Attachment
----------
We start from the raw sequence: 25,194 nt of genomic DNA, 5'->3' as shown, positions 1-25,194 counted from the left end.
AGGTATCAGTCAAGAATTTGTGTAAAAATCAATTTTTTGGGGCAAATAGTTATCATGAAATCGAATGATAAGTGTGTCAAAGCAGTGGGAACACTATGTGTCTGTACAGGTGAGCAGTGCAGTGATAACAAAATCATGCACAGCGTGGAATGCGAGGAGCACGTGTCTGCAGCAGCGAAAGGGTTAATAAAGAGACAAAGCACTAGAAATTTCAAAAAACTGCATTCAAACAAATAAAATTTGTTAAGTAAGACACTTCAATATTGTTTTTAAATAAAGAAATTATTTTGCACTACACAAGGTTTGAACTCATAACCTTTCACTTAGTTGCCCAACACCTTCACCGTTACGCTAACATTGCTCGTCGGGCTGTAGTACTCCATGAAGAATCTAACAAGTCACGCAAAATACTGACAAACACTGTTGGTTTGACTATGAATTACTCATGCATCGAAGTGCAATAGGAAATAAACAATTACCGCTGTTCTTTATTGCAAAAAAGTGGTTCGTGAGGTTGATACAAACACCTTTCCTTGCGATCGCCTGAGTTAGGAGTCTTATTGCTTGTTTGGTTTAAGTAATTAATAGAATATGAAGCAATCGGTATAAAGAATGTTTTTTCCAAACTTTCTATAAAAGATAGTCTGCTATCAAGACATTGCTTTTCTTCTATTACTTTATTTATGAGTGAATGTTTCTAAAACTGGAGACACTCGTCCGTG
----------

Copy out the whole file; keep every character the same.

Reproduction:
We start from the raw sequence: 25,194 nt of genomic DNA, 5'->3' as shown, positions 1-25,194 counted from the left end.
AGGTATCAGTCAAGAATTTGTGTAAAAATCAATTTTTTGGGGCAAATAGTTATCATGAAATCGAATGATAAGTGTGTCAAAGCAGTGGGAACACTATGTGTCTGTACAGGTGAGCAGTGCAGTGATAACAAAATCATGCACAGCGTGGAATGCGAGGAGCACGTGTCTGCAGCAGCGAAAGGGTTAATAAAGAGACAAAGCACTAGAAATTTCAAAAAACTGCATTCAAACAAATAAAATTTGTTAAGTAAGACACTTCAATATTGTTTTTAAATAAAGAAATTATTTTGCACTACACAAGGTTTGAACTCATAACCTTTCACTTAGTTGCCCAACACCTTCACCGTTACGCTAACATTGCTCGTCGGGCTGTAGTACTCCATGAAGAATCTAACAAGTCACGCAAAATACTGACAAACACTGTTGGTTTGACTATGAATTACTCATGCATCGAAGTGCAATAGGAAATAAACAATTACCGCTGTTCTTTATTGCAAAAAAGTGGTTCGTGAGGTTGATACAAACACCTTTCCTTGCGATCGCCTGAGTTAGGAGTCTTATTGCTTGTTTGGTTTAAGTAATTAATAGAATATGAAGCAATCGGTATAAAGAATGTTTTTTCCAAACTTTCTATAAAAGATAGTCTGCTATCAAGACATTGCTTTTCTTCTATTACTTTATTTATGAGTGAATGTTTCTAAAACTGGAGACACTCGTCCGTG